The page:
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It is easy for us in our day and age to dismiss Dickinson's apparent obsession with death as being some kind of display of Emmeline Grangerford's mawkishness, however, reading Dickinson and exploring this central theme of her work involves an understanding of her context and in particular the way in which death was a much more intrusive presence during the life and times of Dickinson that it is for us now thanks to medical advances. Let us just remember that thanks to illnesses such as TB or consumption, people died a lot younger and children in particular had a low mortality rate compared to today. Death was an important reality and it was normal for every family to have experienced the death of at least one child, as you were lucky to make it past the age of five. Life was much more uncertain then than it is for us today, and anybody could die very rapidly from a sudden disease.
What Dickinson does in this poem and in others which focus on the topic of death is that she tries to define and explore this ultimate experience, domesticating death and, by so doing, making it an understandable phenomenon.
Modern readers are apt to comment upon the frequency with which Dickinson returns to this subject of death, but really, so was everyone else in her culture. For artists of her time, this preoccupation reflected a pervasive real-world concern. In the mid-nineteenth century death rates were high--so high that parents often gave several of their children the same name since few would survive into adulthood. She never lets us forget that in some respects life gave her short measure; and "Because I Could Not Stop for Death" is and effort to cope with her sense of privation.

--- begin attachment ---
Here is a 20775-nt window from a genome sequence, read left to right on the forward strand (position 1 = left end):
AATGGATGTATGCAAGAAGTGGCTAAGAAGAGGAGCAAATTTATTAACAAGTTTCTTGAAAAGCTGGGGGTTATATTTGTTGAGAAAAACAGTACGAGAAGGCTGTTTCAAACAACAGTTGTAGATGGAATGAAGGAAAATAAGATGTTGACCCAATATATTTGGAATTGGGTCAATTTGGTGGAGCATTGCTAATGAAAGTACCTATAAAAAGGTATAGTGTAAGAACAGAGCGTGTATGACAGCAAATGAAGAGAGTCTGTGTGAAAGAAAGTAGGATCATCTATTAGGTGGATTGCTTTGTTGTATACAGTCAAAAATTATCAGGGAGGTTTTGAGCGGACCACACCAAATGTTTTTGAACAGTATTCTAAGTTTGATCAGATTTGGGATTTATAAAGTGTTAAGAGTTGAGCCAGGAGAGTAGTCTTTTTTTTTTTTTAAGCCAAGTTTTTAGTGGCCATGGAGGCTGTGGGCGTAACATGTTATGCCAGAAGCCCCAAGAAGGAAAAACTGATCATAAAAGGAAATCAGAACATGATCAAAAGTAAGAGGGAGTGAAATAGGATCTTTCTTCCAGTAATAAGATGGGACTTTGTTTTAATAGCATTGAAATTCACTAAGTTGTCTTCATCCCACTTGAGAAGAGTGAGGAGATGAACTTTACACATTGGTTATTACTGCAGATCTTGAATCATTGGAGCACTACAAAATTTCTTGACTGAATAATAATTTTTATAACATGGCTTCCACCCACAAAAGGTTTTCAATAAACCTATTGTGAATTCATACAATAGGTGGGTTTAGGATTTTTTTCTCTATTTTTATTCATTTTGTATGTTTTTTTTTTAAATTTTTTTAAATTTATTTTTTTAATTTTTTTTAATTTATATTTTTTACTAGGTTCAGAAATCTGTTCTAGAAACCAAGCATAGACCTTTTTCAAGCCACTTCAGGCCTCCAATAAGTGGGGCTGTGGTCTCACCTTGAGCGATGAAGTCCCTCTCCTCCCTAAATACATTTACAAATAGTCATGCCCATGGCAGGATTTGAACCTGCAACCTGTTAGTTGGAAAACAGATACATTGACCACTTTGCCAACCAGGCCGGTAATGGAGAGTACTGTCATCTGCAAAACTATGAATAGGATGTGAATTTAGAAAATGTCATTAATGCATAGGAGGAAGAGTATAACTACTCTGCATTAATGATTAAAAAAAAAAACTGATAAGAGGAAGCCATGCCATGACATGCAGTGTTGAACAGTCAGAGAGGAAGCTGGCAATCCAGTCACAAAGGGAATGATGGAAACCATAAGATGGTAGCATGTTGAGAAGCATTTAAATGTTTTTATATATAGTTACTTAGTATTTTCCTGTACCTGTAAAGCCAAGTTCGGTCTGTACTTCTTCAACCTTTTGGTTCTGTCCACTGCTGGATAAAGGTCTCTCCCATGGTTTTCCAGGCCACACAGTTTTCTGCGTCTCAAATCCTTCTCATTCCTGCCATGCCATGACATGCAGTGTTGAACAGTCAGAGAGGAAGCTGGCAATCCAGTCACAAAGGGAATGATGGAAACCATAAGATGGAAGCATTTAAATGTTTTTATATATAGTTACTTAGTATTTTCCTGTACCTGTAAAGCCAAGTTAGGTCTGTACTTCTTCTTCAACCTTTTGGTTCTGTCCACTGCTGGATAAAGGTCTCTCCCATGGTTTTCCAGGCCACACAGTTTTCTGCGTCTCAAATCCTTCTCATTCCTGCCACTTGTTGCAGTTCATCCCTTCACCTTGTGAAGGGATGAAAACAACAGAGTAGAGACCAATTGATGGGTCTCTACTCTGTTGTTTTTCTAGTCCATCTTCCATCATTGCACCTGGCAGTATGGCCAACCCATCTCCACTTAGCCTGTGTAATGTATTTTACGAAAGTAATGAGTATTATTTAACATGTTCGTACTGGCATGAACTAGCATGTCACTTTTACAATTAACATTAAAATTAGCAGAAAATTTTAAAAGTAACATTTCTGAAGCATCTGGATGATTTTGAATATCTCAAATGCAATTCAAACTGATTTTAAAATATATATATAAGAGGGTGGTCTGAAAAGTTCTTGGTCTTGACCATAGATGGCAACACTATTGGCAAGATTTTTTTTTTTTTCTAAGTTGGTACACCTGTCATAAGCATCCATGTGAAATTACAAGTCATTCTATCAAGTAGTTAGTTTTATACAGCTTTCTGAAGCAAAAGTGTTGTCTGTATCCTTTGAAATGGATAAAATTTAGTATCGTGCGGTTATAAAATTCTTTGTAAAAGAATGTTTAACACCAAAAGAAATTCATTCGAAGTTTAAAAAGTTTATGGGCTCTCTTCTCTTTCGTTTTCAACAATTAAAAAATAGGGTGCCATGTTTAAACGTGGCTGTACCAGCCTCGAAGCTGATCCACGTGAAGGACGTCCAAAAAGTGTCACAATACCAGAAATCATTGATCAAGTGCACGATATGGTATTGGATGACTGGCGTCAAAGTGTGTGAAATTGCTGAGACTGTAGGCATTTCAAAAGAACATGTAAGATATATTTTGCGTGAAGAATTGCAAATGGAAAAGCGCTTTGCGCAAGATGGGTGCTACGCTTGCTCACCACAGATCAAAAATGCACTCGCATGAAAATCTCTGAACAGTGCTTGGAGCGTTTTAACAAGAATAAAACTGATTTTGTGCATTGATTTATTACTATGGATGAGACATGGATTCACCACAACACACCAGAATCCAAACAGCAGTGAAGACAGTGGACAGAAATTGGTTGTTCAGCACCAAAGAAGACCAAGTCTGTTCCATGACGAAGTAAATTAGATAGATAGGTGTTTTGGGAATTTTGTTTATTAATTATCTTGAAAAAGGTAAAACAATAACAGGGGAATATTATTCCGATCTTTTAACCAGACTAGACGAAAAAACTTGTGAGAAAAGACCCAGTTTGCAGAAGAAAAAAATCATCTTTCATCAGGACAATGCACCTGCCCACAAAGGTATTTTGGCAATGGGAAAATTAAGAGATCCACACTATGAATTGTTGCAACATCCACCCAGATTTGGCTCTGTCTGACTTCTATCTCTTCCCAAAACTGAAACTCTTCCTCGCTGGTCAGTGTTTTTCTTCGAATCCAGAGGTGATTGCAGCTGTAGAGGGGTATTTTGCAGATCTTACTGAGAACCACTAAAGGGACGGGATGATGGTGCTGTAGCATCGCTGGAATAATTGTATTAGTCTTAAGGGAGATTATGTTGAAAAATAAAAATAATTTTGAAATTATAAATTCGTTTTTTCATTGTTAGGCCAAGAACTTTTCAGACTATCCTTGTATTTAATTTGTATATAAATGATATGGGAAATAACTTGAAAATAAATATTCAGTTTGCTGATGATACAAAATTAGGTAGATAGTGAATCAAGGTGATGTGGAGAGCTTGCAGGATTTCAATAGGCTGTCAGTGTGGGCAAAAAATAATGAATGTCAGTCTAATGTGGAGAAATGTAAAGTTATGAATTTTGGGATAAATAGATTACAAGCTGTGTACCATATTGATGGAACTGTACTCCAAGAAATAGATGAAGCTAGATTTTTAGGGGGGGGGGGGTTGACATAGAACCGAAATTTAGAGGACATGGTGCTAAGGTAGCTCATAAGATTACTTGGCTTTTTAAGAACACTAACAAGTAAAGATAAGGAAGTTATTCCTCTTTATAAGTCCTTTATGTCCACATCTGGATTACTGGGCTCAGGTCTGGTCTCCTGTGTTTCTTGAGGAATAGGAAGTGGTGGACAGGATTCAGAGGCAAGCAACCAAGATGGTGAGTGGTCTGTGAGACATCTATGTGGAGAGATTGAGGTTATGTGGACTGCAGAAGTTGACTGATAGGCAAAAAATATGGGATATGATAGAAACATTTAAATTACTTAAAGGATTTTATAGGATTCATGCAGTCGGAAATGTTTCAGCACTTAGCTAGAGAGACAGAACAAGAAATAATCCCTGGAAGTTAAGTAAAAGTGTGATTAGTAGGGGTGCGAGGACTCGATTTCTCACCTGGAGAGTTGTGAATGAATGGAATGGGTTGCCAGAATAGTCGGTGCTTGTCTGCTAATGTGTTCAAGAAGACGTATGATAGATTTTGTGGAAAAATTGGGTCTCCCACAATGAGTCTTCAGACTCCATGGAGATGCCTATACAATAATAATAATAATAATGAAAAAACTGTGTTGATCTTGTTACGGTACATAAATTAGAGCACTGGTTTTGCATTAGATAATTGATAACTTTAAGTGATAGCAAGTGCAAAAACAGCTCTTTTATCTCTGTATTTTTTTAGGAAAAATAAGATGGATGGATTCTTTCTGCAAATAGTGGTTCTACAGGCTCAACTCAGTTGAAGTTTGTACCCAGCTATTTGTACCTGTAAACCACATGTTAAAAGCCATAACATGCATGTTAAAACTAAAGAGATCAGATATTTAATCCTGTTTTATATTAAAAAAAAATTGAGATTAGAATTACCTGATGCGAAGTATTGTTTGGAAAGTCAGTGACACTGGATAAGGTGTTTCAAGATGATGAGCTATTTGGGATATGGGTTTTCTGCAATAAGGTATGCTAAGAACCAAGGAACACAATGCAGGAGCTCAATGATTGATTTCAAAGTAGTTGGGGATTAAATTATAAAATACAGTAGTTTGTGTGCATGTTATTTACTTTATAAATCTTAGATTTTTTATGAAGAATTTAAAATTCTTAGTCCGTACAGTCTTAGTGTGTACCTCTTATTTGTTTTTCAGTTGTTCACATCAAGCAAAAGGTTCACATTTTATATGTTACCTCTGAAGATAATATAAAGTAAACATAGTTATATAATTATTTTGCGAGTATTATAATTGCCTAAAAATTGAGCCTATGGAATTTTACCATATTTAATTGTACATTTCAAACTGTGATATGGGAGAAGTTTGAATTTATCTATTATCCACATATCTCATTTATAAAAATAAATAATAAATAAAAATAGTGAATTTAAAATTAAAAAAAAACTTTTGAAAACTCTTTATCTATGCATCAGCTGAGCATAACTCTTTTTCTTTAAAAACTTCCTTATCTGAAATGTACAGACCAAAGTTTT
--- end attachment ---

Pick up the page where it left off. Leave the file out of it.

Equally, traces of Puritanism tinctured the religious discourse of Dickinson's young womanhood and members of the Amherst congregation were regularly exhorted with the blood-stirring urgency of to reflect on the imminence of their own demise. The religious thought and language was important to her poetry because it comprised the semiotic system that her society employed to discuss the mysteries of life and death.
The poem, then, is the apotheosis of that distinctive Dickinson voice, "the speaking dead" offers an astonishing combination: this conventional promise of Christianity suffused with the tonalities of Gothic tradition.
Yet, the ultimate implication of this work turns precisely upon Dickinson's capacity to explode the finite boundaries that generally define our existence--immortality. As Dickinson discusses, true immorality comes from the work of art itself.
Dickinson herself said (in a conversation with Thomas Wentworth Higginson in 1870)
How do people live without any thoughts. How do they live.
Dickinson was, for all practical purposes, a recluse who rarely left her Amherst, MA home in 55-years. She spent time alone and rarely attended church (which would have played a prominent role in shaping the lives of 19th century Americans).
In this poem, Dickinson heavily sources a metaphysical style, commonly used by 17th century poets. The tendency of metaphysical poetry is a psychogical analysis of the emotions of love and religion, carrying their penchant to shock and awe to an extreme.
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